Pixel 5a Leaks Have Me Considering Switching

This could be Google's unbeatable phone

Key Takeaways

  • The Google Pixel 5a could use Qualcomm’s latest budget-friendly chipsets to offer a cheaper smartphone with 5G support.
  • The Pixel 5a will feature Google’s barebones version of Android OS, which is one of the best ways to experience Android.
  • The Pixel 5a will most likely include a second camera, much like the Pixel 5, and come with all of Google’s built-in photo software, too.
Pixel 4a

Andrew Hayward / Lifewire

The Pixel 5a hasn’t officially been announced just yet, but all the leaks and rumors we’ve seen so far could point to it being Google’s best budget phone yet.

The arrival of last year’s Pixel 5 most likely means the Pixel 5a is somewhere in the tech giant’s plans for 2021. Rumors and leaks about the device’s various specs have been popping up recently, and so far, what we’re seeing looks very promising.

Support for 5G, a better camera system, and, of course, that beautifully smooth base Android operating system without any bloatware, are all excellent reasons to consider buying the Pixel 5a.

The leaks are so promising, in fact, that I’m seriously considering passing on the new iPhone to pick up a 5a when it finally becomes available.

"If Google decided to go with a processor like the Snapdragon 690, it could offer a snappy system and support for 5G, without boosting the phone’s price too much."

Something About Simplicity

Some of the latest and most prominent leaks about the Pixel 5a paint a rosy picture for fans of the Google Pixel lineup. Like many of the more budget-friendly options, the Pixel 5a most likely will be made of the same plastic as previous a-class devices.

The Pixel 3a XL and 4a devices both felt good in your hand, even though they weren’t made from more premium material like Samsung’s flagship phones or Apple’s iPhone 12 series.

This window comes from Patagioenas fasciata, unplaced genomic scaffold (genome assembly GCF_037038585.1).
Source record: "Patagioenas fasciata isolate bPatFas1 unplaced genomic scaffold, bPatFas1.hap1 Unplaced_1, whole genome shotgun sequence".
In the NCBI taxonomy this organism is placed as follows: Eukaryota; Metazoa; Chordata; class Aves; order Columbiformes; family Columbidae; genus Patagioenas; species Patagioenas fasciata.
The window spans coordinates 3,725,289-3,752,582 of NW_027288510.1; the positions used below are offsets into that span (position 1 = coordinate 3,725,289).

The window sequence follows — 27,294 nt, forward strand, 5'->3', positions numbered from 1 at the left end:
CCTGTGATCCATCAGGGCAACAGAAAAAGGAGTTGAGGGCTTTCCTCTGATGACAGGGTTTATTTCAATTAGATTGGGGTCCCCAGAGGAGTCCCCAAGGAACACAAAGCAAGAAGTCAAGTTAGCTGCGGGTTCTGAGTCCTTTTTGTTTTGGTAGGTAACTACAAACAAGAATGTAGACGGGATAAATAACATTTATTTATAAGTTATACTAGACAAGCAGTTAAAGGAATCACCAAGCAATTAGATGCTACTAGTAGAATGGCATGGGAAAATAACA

As for the design itself, leaks from Steve Hemmerstoffer—a noted leaker in the industry—seem to suggest the Pixel 5a will look very similar to last year's Pixel 4a and Pixel 5. While this could cause some confusion, the design of these earlier devices is still perfectly fine for a modern-day smartphone.

This overall design is very simple, but, to be honest, you don’t need a phone that has a million buttons and indentations. While those designs might look nice, they only add room for dust and other dirt to collect, which is one reason I’m so fond of the more simplistic design Google has featured in the past. 

Google Pixel 4 and Pixel 4 XL.
Google Pixel 4 and Pixel 4 XL. Drew Angerer / Getty Images

Rumors also indicate the Pixel 5a will include a small circular punch hole for the front camera, which will give you more screen real estate to work with. The information was gleaned after a screen protector for the upcoming device leaked in late March. 

Lights, Camera, Action!

Another high point for the Pixel devices, including the upcoming Pixel 5a, is the camera. While Google cuts back on many features within the a-class phones, the camera has often been considered one of the best offered in any smartphone.

Much of this comes down to Google’s included software, which allows you to take some stunning photos with features like Night Mode.

The dual-camera setup from the Pixel 4a 5G reportedly is set to return in the 5a. The phone is rumored to come with both a 12.2MP primary camera sensor and a 16MP ultra-wide-angle lens.

Hemmerstoffer also reports that the camera most likely will use a phase-detection autofocus module, as well. This is essentially the same setup as seen on the Pixel 5.

Technology, But Cheaper

One of the most significant selling points of the Pixel 5a will be the price. At launch, the Pixel 4a retailed for just $349 and offered a lot of smartphone for that price tag. The downside, though, is the Pixel 4a didn’t have 5G support.

"This design is very simple overall, but to be honest, you don’t need a phone that has a million buttons and indentations."

To get 5G service, you would have to pay another $150 to purchase the Pixel 4a 5G. It’s unclear yet if Google will offer a similar two-phone setup for the Pixel 5a, but it really doesn’t need to.

Since the release of the Pixel 4a and the 4a 5G, Qualcomm—one of the largest mobile chipset manufacturers—has made quite a few advancements in bringing 5G support to more mid-range devices.

If Google decided to go with a processor like the Snapdragon 690, it could offer a snappy system and support for 5G, without boosting the phone’s price too much. That choice would increase the odds of me buying the phone even more.

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